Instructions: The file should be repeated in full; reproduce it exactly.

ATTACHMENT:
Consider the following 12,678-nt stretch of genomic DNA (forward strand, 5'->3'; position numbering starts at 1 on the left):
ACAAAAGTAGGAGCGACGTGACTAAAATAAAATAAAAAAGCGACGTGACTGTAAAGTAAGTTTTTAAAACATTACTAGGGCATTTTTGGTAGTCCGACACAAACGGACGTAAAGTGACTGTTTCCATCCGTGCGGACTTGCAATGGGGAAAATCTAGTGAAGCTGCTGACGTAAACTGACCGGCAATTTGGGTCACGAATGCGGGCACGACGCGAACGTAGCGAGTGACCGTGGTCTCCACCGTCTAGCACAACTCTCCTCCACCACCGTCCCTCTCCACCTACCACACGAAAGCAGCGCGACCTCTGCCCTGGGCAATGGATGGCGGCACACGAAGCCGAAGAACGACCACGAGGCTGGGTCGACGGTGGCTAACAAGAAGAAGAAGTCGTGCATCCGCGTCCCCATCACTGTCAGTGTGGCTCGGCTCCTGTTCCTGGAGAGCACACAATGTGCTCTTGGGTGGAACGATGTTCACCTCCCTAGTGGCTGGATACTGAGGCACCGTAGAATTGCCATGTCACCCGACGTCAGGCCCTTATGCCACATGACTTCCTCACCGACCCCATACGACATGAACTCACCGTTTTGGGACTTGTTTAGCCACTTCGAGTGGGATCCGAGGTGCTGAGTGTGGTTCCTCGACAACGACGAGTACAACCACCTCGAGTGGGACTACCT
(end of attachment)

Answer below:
Consider the following 12,678-nt stretch of genomic DNA (forward strand, 5'->3'; position numbering starts at 1 on the left):
ACAAAAGTAGGAGCGACGTGACTAAAATAAAATAAAAAAGCGACGTGACTGTAAAGTAAGTTTTTAAAACATTACTAGGGCATTTTTGGTAGTCCGACACAAACGGACGTAAAGTGACTGTTTCCATCCGTGCGGACTTGCAATGGGGAAAATCTAGTGAAGCTGCTGACGTAAACTGACCGGCAATTTGGGTCACGAATGCGGGCACGACGCGAACGTAGCGAGTGACCGTGGTCTCCACCGTCTAGCACAACTCTCCTCCACCACCGTCCCTCTCCACCTACCACACGAAAGCAGCGCGACCTCTGCCCTGGGCAATGGATGGCGGCACACGAAGCCGAAGAACGACCACGAGGCTGGGTCGACGGTGGCTAACAAGAAGAAGAAGTCGTGCATCCGCGTCCCCATCACTGTCAGTGTGGCTCGGCTCCTGTTCCTGGAGAGCACACAATGTGCTCTTGGGTGGAACGATGTTCACCTCCCTAGTGGCTGGATACTGAGGCACCGTAGAATTGCCATGTCACCCGACGTCAGGCCCTTATGCCACATGACTTCCTCACCGACCCCATACGACATGAACTCACCGTTTTGGGACTTGTTTAGCCACTTCGAGTGGGATCCGAGGTGCTGAGTGTGGTTCCTCGACAACGACGAGTACAACCACCTCGAGTGGGACTACCT